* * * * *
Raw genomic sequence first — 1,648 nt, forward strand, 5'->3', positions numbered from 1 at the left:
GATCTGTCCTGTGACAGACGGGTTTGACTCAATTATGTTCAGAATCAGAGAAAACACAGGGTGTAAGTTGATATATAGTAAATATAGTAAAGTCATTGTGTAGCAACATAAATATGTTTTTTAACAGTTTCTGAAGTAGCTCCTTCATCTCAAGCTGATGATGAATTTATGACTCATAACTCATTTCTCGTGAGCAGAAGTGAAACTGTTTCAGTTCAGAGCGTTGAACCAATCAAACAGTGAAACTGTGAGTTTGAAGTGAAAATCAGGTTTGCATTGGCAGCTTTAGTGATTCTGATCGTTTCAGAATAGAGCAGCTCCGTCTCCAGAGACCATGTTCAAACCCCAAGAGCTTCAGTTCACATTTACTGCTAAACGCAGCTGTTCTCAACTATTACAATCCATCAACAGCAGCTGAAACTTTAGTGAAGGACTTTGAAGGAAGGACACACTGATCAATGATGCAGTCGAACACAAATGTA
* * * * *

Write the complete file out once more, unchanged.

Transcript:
Raw genomic sequence first — 1,648 nt, forward strand, 5'->3', positions numbered from 1 at the left:
GATCTGTCCTGTGACAGACGGGTTTGACTCAATTATGTTCAGAATCAGAGAAAACACAGGGTGTAAGTTGATATATAGTAAATATAGTAAAGTCATTGTGTAGCAACATAAATATGTTTTTTAACAGTTTCTGAAGTAGCTCCTTCATCTCAAGCTGATGATGAATTTATGACTCATAACTCATTTCTCGTGAGCAGAAGTGAAACTGTTTCAGTTCAGAGCGTTGAACCAATCAAACAGTGAAACTGTGAGTTTGAAGTGAAAATCAGGTTTGCATTGGCAGCTTTAGTGATTCTGATCGTTTCAGAATAGAGCAGCTCCGTCTCCAGAGACCATGTTCAAACCCCAAGAGCTTCAGTTCACATTTACTGCTAAACGCAGCTGTTCTCAACTATTACAATCCATCAACAGCAGCTGAAACTTTAGTGAAGGACTTTGAAGGAAGGACACACTGATCAATGATGCAGTCGAACACAAATGTA